The distal arthrogryposes (DA) are a heterogeneous group of disorders characterized by congenital nonprogressive joint contractures associated with muscle weakness. Depending on the gene involved and the specific mutation, inheritance is typically autosomal dominant with variable expression and incomplete penetrance. Current clinical classification identifies eleven different discrete syndromes with several associated with mutations in sarcomere genes including slow skeletal myosin binding protein-C (MYBPC1). Recently, a homozygous recessive mutation in MYBPC1 was linked to a severe form of DA, lethal congenital contracture syndrome type 4 (LCCS4). Despite the increasing association of DA syndromes with specific genetic mutations, molecular mechanisms that underlie skeletal muscle weakness that presumably lead to disabling contractures are poorly understood. As these mechanisms are unknown and, specifically, little is known about how sMyBP-C regulates muscle function in vivo, current therapies are largely ineffective and relegated to symptomatic physical therapy. The overall long-term goal of our research program has been to define the contribution of the myosin binding protein-C (MyBP-C) proteins in health and disease. These sarcomeric-specific proteins are known to regulate striated muscle contractility via modulating actomyosin function. Three MyBP-C paralogs exist, namely slow skeletal MyBP-C (sMyBP-C), fast skeletal (fMyBP-C), and cardiac MyBP-C, and encoded by separate genes. The specific goal of this proposal is to define the physiologic mechanisms underlining how mutations in sMyBP- C lead to muscle dysfunction and contractures. In our preliminary studies, we determined that mouse pups that are homozygous global sMyBP-C null (Mybpc1-/-), similar to the human LCCS4 phenotype, all died within the first day of birth and exhibited tremors secondary to muscle atrophy. We demonstrated that muscle creatine kinase Cre- and human a-skeletal actin-Cre/Tamoxifen-mediated sMyBP-C ablation (Mybpc1fl/fl) resulted in significant muscle weakness in postnatal and adult stages, respectively. Finally, we showed in transgenic mice overexpressing Mybpc1Tg under the control of the human a-skeletal actin promoter that sMyBP-C replaces fMyBP-C impairing fast muscle type function. Based on these data, we hypothesize that sMyBP-C acts as a key regulator of striated muscle formation and function in both slow and fast muscle types. The planned experiments will systematically define whether (i) sMyBP-C is essential for normal formation of muscle in prenatal and perinatal stages, (ii) sMyBP-C is required for skeletal muscle function in postnatal and adult stages, and (iii) sMyBP-C and fMyBP-C transcomplement each other. We anticipate that addressing these key questions will drive mechanistic understanding of how sMyBP-C regulates skeletal muscle physiology across developmental stages. Consequently, this proposal will identify therapeutic targets to improve muscle function in those afflicted with DA diseases.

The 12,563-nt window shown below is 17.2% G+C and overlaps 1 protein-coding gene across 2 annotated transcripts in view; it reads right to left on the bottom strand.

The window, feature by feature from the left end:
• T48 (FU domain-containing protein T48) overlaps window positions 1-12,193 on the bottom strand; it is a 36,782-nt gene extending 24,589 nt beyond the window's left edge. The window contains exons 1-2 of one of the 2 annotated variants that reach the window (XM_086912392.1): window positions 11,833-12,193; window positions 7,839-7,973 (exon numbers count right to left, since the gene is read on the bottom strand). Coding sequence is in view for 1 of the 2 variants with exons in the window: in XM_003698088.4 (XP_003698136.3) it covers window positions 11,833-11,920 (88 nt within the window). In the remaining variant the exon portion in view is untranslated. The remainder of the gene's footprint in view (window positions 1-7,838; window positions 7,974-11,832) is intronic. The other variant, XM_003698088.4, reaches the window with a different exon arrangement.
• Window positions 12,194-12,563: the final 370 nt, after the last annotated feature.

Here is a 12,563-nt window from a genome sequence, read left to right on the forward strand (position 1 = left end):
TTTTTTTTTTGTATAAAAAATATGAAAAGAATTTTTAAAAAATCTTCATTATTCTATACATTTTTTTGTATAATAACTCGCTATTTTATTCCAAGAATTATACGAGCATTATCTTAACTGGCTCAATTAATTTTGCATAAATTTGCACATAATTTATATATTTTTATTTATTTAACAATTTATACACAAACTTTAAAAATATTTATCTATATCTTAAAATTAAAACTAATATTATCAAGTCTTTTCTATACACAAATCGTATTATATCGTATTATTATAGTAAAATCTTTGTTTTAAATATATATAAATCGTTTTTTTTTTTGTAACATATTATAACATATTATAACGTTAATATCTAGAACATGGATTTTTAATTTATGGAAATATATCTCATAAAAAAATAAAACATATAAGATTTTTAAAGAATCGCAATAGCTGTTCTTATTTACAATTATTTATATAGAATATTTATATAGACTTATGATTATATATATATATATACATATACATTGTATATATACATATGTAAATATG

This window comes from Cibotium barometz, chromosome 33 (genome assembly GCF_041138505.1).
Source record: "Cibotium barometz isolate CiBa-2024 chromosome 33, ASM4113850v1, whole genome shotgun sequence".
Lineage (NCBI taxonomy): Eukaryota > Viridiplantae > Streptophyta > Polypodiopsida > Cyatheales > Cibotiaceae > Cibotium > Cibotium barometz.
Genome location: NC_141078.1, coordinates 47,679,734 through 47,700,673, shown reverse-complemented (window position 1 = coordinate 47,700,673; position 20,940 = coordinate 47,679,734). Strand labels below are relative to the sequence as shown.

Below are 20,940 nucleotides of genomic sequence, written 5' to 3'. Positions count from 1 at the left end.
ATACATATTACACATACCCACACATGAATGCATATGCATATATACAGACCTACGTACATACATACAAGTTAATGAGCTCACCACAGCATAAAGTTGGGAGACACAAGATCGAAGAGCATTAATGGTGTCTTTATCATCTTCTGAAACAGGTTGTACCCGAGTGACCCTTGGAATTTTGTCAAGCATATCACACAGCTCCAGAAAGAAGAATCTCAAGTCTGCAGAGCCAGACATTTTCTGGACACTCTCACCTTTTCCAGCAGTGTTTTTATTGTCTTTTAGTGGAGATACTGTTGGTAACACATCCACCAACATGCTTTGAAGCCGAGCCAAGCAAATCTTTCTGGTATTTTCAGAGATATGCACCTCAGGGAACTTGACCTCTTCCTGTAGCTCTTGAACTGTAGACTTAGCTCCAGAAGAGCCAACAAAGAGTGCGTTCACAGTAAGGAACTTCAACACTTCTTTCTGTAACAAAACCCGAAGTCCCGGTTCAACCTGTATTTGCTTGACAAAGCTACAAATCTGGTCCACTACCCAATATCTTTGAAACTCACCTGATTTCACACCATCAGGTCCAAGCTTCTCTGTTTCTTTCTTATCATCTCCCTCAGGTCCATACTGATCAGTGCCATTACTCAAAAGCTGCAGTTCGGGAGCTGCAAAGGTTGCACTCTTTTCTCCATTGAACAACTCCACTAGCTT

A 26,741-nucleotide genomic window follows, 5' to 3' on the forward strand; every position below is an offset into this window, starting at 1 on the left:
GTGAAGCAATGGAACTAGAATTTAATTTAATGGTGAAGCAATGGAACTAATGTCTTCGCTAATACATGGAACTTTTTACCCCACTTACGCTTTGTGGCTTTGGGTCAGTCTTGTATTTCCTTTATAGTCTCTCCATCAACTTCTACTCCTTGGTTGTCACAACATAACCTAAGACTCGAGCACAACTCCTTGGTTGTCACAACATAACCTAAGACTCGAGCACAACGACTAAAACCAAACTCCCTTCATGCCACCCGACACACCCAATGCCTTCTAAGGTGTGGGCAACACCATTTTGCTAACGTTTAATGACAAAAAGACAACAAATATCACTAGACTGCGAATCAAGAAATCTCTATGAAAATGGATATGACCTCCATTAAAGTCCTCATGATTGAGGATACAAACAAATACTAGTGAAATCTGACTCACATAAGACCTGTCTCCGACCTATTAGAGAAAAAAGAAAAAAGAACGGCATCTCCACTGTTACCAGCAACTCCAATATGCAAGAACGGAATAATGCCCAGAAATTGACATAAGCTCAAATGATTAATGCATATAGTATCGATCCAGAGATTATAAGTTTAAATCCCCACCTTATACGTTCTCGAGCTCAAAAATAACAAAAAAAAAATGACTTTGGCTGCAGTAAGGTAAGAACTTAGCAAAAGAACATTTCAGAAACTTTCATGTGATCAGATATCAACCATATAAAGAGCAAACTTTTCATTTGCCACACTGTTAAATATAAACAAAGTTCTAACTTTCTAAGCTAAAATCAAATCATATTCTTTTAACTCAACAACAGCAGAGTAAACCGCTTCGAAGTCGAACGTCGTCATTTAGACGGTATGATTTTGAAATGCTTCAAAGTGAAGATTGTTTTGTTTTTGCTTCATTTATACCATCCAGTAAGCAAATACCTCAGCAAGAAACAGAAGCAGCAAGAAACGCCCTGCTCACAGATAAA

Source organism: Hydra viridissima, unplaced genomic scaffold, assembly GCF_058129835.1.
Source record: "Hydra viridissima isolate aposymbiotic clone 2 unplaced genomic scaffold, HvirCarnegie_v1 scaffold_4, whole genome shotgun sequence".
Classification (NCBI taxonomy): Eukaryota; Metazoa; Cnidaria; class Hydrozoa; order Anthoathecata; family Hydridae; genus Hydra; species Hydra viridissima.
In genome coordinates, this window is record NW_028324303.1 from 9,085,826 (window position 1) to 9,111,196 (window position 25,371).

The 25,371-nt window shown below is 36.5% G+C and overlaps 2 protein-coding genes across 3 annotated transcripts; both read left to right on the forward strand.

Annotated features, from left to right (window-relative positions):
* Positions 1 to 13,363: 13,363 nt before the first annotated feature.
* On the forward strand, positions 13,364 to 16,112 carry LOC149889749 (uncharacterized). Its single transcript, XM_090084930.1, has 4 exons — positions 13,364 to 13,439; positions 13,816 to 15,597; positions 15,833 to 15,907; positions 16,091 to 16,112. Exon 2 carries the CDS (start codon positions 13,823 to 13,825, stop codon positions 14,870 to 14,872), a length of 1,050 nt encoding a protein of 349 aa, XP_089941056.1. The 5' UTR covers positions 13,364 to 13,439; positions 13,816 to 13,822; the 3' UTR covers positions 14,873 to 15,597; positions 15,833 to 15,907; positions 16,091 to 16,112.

Our long-term goal is to understand the molecular mechanisms that underlie reduced contractility in muscle disease and identify novel therapeutic targets. Specifically, this proposal will define the role of slow myosin binding protein-C in regulating skeletal muscle function using four different unique mouse models. The outcome of this translational study will shed light on the pathological mechanisms leading to structural and contractile dysfunction in distal arthrogryposis type 1 and lethal congenital contracture syndrome type 4 diseases, and determine whether skeletal myosin binding protein-C isoforms constitute a valid target for intervention in muscle disease.